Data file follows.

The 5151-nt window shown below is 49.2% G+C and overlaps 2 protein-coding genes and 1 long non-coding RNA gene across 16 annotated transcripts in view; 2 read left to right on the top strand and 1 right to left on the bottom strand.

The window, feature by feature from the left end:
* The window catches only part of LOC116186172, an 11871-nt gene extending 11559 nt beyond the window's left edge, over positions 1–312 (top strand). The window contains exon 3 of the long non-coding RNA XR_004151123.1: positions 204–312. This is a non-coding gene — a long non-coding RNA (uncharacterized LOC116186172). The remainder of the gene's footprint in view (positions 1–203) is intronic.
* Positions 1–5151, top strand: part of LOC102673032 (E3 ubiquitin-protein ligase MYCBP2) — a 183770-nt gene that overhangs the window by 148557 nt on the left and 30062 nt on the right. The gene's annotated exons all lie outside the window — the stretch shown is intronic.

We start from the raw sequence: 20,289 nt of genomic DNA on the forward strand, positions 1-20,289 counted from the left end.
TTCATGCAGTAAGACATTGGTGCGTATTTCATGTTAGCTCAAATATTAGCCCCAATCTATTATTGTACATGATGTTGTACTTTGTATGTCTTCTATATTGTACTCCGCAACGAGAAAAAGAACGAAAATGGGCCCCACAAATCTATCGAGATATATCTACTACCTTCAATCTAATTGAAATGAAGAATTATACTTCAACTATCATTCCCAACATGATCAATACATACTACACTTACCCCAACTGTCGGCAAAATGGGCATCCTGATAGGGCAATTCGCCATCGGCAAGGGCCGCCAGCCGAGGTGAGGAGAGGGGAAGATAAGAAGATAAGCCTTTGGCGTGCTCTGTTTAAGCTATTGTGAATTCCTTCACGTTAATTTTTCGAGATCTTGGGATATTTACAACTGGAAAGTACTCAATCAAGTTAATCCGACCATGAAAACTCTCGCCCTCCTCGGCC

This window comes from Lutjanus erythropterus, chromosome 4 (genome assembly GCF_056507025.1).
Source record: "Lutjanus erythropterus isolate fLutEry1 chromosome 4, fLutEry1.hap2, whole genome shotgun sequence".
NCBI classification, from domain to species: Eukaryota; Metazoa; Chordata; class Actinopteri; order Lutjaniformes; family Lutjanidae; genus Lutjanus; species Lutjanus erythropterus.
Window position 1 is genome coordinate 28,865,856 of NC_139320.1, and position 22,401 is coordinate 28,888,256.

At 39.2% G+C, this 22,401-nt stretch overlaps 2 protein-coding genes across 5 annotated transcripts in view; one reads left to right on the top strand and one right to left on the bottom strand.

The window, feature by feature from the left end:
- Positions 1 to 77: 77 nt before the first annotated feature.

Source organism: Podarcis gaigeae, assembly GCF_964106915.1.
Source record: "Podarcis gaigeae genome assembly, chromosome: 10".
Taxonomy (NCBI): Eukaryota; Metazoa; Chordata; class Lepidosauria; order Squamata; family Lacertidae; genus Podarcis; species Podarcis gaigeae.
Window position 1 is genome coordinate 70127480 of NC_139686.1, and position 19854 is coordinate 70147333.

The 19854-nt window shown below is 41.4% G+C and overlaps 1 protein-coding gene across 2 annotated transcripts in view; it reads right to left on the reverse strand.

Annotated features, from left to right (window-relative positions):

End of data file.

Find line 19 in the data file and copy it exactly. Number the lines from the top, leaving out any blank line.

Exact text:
Annotated features, from left to right (window-relative positions):